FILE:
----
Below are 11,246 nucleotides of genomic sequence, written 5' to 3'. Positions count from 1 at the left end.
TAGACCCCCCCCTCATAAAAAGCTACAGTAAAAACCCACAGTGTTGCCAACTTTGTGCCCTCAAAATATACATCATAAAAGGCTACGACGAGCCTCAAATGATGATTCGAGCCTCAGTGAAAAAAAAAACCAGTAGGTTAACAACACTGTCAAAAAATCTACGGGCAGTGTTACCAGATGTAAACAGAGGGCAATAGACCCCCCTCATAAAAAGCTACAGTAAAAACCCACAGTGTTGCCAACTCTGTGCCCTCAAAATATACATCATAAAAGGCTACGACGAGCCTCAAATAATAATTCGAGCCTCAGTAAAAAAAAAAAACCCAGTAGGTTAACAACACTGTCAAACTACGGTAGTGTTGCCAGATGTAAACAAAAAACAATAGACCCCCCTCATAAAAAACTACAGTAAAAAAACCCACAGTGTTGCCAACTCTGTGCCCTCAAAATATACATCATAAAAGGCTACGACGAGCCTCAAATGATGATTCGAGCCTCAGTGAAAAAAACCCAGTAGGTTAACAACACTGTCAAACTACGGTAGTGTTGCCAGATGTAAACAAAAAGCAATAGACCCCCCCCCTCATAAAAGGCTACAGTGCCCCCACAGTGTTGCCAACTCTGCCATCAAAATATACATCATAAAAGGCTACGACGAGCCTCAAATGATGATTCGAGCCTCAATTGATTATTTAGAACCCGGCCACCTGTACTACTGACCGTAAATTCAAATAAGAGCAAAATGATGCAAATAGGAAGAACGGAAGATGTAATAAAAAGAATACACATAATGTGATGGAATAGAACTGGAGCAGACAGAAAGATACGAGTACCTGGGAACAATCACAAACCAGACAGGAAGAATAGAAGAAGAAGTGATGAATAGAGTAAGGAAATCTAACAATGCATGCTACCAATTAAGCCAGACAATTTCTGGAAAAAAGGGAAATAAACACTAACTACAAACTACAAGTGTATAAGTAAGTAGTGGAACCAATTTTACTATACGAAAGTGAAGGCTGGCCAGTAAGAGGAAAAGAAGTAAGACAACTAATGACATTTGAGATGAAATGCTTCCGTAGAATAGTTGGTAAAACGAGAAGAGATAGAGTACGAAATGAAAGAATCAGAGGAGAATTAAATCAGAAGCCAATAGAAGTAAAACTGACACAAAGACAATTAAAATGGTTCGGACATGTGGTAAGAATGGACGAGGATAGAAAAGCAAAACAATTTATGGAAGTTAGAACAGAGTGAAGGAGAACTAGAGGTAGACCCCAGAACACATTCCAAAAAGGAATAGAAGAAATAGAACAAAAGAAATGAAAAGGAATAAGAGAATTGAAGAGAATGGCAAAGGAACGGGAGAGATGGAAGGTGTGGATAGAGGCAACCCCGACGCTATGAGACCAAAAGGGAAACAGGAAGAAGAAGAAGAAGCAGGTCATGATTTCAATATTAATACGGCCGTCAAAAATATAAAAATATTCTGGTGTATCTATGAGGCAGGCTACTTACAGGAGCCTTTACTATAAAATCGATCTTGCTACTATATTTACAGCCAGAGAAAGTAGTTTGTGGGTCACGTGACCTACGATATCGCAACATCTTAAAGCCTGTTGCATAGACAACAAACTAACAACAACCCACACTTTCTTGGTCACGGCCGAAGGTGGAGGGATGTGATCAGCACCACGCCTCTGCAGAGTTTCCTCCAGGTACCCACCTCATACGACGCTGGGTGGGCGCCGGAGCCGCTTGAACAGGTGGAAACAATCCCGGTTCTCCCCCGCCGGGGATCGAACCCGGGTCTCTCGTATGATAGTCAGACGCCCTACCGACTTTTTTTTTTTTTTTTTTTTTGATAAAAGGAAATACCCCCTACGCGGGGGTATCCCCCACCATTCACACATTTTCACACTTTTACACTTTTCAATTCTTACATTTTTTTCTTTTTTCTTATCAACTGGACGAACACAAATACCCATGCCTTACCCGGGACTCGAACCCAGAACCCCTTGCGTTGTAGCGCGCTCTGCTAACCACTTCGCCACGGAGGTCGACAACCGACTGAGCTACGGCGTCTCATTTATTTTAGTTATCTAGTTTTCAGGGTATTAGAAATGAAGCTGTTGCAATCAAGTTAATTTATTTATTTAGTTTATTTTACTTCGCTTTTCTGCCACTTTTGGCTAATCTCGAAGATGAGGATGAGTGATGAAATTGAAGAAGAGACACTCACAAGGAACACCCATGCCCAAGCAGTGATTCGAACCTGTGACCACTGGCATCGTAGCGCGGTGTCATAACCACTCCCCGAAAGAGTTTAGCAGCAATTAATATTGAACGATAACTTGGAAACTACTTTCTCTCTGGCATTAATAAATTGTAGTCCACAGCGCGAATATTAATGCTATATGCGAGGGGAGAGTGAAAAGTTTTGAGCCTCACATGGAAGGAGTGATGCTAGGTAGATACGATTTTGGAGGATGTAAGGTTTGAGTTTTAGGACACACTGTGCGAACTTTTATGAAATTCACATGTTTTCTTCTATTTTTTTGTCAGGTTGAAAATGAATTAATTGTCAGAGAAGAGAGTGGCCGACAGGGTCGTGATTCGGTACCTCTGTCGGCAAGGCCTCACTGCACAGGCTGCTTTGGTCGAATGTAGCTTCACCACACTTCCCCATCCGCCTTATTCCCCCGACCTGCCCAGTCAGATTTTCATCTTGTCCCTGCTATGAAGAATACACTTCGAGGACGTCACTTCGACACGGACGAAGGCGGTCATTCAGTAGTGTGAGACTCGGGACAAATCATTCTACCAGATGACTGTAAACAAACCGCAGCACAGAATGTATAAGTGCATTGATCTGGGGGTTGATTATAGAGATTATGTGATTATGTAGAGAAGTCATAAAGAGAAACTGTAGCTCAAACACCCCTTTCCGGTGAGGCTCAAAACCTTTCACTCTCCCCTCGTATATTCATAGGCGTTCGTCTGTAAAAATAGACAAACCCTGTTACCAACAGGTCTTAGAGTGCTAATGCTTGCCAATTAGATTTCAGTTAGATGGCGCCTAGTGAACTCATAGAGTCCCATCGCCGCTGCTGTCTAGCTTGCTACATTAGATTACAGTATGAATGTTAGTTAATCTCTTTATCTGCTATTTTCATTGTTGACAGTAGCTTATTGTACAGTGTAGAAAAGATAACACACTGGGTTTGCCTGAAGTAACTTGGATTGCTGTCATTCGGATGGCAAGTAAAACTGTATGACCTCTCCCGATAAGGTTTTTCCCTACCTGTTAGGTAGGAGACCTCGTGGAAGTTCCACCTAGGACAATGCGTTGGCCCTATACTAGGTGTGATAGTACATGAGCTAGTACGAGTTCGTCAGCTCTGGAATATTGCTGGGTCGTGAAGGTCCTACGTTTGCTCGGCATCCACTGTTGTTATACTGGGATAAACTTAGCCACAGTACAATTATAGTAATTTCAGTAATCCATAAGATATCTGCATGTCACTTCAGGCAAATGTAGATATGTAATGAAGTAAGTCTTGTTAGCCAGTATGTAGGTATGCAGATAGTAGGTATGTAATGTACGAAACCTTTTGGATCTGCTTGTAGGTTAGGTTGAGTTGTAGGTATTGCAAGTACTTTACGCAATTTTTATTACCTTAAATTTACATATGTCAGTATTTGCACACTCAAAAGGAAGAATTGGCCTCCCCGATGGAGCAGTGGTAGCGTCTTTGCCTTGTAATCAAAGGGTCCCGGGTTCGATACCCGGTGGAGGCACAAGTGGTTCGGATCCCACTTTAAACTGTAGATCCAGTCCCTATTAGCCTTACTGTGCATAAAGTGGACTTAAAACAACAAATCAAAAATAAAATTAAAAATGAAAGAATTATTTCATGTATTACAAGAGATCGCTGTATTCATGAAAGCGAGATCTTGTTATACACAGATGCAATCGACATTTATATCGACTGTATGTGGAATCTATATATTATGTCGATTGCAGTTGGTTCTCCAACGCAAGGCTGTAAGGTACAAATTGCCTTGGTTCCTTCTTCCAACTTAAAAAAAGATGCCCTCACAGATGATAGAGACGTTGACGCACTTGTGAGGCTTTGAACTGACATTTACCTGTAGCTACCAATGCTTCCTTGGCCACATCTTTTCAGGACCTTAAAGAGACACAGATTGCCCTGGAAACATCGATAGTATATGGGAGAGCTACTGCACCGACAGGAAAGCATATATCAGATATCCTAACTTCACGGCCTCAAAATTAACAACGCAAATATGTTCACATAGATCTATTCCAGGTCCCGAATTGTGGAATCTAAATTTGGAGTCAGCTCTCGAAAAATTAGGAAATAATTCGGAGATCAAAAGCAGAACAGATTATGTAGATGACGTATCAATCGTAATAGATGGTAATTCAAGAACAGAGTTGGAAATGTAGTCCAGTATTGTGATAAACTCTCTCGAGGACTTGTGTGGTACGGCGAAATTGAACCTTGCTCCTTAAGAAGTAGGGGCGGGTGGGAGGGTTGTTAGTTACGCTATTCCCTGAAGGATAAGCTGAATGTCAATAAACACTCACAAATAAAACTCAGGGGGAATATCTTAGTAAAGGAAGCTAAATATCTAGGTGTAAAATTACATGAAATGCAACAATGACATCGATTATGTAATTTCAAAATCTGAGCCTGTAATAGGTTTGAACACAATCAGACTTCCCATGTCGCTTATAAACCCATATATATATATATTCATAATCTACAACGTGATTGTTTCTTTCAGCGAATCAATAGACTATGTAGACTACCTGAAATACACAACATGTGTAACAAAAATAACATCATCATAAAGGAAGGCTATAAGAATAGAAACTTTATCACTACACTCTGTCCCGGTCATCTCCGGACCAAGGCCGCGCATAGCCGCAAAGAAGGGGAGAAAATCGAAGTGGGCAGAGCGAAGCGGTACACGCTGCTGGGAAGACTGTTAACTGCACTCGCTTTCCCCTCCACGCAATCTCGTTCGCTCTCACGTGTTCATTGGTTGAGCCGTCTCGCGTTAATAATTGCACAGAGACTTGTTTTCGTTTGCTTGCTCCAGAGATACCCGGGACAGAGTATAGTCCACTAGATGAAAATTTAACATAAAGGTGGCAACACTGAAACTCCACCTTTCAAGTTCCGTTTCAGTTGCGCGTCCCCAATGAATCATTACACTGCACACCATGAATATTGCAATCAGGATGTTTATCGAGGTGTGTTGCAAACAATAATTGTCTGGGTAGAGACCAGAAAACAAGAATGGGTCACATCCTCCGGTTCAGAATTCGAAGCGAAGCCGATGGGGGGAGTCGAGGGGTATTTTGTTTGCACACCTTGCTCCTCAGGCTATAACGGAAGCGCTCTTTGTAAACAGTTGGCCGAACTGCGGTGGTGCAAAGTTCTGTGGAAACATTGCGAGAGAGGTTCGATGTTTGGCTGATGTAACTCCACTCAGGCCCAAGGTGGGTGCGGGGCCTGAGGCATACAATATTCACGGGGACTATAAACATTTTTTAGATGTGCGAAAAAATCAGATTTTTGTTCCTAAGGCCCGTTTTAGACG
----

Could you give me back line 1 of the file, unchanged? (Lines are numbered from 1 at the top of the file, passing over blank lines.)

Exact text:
Below are 11,246 nucleotides of genomic sequence, written 5' to 3'. Positions count from 1 at the left end.